There’s a song in there somewhere, by John Denver. I’ve now been back in Scotland for almost three months – settling back into a new groove after almost half a year away. It was an epic road trip, exceeding all my expectations – no hitches at all, no danger, dodged the blizzard from Lake Erie. Here’s the route that I took:
It was certainly a circuitous route, in three parts: West, Midwest and mid-America, and East and South. I only had two dates in the diary: Wabash College homecoming and NYC Marathon, so worked around them. You’ll see many doglegs, which I took to see things of interest or catch events. For instance, driving through Arizona, I reckoned to see the border wall at Yuma that had been talked about so much; and in Montana, I saw a sign for a Highland Gathering, so took that in – same with a rodeo in Utah.
Reflecting back on the road trip, here are the stats:
- 25,149 miles driven over 44 states, visiting 26 capitals during 21 weeks on the road
- 3,053 miles on Amtrak trains, 459 miles on Greyhound busses, 11,796 miles flown
- Visited 20 national parks, 13 presidential museums, 14 battlefields, 39 museums
- Had 330 conversations to tell may about America today
After a break over the Christmas holidays, I’ve spent my time going through road trip notes and listening to conversations. I tried transcribing some, but realised I missed the richness of the discussions I recorded – the passion, laughter, emotions. So back to listening to each one.
As I do, I make notes on a Word document under different topic headings that emerge from the conversations – so far I’m up over 80 different topics that people raised. I’m also prompted to search things that were mentioned, print off the info, read it, and then summarise key points on the Word doc. That way, I can verify what I heard, dismiss some points, and ensure I’m accurate in my reporting.
I’m amazed that people were so open and honest with a complete stranger. I’d been asked beforehand how I’d engage people in conversations. No problem – Scotland was an effective door opener. I introduced myself as ‘John from Scotland’, then heard about their visits, relatives, clans, and general interest, which led to being asked, ‘so what are you doing here?’ When I explained my road trip and asked what America is like now, the floodgates of conversation opened. It helped that I was just listening and enquiring, not advocating anything.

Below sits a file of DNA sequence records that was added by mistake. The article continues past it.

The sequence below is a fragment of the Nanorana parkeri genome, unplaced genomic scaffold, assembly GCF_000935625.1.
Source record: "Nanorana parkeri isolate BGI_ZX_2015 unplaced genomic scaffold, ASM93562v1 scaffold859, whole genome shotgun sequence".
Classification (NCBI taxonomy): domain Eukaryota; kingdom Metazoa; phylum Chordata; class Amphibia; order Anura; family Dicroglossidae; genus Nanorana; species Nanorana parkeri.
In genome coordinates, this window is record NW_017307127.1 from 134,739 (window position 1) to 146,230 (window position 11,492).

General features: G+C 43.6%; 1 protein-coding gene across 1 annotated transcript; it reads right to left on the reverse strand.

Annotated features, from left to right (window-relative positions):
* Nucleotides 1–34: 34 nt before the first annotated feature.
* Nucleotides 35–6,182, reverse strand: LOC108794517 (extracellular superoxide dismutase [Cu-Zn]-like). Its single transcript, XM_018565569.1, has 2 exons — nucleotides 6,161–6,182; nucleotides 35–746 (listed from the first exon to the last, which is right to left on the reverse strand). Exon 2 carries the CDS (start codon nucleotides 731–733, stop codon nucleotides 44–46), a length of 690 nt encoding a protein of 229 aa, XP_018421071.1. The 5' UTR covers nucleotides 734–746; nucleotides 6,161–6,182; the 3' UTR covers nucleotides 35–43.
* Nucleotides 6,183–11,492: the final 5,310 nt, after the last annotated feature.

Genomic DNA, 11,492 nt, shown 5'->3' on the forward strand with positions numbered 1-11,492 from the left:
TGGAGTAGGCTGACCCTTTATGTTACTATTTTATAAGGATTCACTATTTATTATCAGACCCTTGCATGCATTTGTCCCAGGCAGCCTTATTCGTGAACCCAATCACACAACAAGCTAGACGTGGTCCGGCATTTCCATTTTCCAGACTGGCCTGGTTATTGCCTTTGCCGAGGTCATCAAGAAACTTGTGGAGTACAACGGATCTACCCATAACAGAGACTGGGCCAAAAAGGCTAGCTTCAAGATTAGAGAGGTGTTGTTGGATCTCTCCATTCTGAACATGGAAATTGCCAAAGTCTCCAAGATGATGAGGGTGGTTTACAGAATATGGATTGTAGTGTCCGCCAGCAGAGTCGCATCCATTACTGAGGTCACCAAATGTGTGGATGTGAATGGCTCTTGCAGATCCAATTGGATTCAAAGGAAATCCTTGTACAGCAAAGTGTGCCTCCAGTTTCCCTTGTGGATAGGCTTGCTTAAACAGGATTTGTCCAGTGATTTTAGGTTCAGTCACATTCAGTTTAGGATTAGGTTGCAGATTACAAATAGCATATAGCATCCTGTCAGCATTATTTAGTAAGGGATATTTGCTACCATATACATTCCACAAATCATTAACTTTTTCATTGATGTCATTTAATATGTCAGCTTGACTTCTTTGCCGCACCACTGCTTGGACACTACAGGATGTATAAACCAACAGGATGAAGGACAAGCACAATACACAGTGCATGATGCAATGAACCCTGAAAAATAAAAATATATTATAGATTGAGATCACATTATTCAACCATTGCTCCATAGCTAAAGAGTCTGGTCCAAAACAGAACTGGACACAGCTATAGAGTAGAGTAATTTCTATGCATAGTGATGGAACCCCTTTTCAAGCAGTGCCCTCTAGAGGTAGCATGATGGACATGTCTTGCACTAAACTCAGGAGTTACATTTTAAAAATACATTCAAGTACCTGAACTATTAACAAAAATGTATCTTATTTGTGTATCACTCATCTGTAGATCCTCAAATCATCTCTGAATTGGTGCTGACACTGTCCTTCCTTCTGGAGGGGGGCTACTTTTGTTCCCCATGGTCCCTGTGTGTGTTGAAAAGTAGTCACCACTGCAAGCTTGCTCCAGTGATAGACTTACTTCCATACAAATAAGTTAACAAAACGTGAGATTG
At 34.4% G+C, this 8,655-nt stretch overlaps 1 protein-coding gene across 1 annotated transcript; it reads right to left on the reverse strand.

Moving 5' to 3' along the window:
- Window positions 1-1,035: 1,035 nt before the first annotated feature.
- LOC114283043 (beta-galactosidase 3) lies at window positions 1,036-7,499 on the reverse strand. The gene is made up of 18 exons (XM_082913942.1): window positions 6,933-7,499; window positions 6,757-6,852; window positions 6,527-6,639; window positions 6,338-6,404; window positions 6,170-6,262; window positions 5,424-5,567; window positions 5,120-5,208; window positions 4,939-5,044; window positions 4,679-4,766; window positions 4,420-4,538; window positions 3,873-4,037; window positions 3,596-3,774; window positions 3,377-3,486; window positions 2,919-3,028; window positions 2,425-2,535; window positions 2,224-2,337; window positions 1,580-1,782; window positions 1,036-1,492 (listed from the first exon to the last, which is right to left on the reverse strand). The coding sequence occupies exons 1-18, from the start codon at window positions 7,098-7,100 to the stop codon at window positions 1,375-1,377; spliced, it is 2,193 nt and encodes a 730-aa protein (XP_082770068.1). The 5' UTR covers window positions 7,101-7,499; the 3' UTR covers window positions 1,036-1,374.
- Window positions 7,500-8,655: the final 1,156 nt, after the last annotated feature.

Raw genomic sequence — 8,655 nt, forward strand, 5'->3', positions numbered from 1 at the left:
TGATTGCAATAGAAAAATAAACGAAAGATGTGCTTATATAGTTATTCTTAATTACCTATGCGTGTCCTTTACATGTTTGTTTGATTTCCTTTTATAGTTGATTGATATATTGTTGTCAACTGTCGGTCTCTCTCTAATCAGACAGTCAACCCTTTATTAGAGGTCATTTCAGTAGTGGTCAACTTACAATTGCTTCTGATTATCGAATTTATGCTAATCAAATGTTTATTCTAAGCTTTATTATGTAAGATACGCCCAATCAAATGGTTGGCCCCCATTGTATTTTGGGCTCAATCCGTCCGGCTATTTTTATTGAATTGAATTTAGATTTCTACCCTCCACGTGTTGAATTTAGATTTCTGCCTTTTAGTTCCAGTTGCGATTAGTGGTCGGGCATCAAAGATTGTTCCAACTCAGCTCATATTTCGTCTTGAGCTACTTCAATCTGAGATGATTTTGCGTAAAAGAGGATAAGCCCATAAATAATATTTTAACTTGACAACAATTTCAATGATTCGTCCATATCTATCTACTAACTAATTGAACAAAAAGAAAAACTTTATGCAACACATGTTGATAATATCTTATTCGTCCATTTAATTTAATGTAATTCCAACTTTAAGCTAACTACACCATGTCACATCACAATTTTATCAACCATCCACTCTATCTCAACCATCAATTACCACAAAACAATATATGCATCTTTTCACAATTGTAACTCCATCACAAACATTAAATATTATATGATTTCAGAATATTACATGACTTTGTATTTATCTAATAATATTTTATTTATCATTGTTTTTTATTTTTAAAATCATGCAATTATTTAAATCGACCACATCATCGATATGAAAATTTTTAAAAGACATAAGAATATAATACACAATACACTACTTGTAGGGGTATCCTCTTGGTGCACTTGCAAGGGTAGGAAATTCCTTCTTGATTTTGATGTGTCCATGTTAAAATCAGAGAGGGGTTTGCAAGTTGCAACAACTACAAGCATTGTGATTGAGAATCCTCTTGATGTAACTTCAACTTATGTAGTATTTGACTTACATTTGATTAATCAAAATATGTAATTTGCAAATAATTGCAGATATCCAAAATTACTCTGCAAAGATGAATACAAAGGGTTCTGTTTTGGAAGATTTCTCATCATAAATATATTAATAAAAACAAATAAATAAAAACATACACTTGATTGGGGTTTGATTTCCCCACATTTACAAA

I’m about a third of the way through my analysis – a laborious process but, having gathered all the information, I need to do it justice to really understand what the road trip told me about America today and my relationship with the US after 50 years abroad. I’m approaching reporting somewhat like a consultancy project – I’ll look down at the topics and see what key themes emerged from the road trip. That will shape the book.
In addition to reporting, I’ll weave in reflections and opinions. I heard a wide range of views – I’m comfortable that I can bowl a straight wicket, but I’d be remiss if I don’t offer perspectives that draw both on my insight of America and my expat experience.
I’m chomping at the bit to start writing. Yet, for each conversation I listen to, I find that my insight broadens. Many people were interested about Scotland, the UK and Europe. In answering questions, I found that there are as many similarities as contrasts in my experience on both sides of the pond over the past 50 years. I’ll draw these out in the book.
I explored publishing before I set out but didn’t go too far down that road. After the analysis of my road trip, before I start writing, I’ll approach agents and publishers. I’d welcome any contacts or suggestions you might have.
While I’ve set up a workspace in the attic, I find I’m most productive when out and about in coffee shops and libraries in Glasgow’s West End, or down at the London flat. I don’t get distracted by the buzz around me – and combine work with exercise.
I’d like to illustrate the book with some of the pictures I took as I travelled, but we’ll see what works for the publisher. In the meantime, here is a representative sample of my experience on the road trip: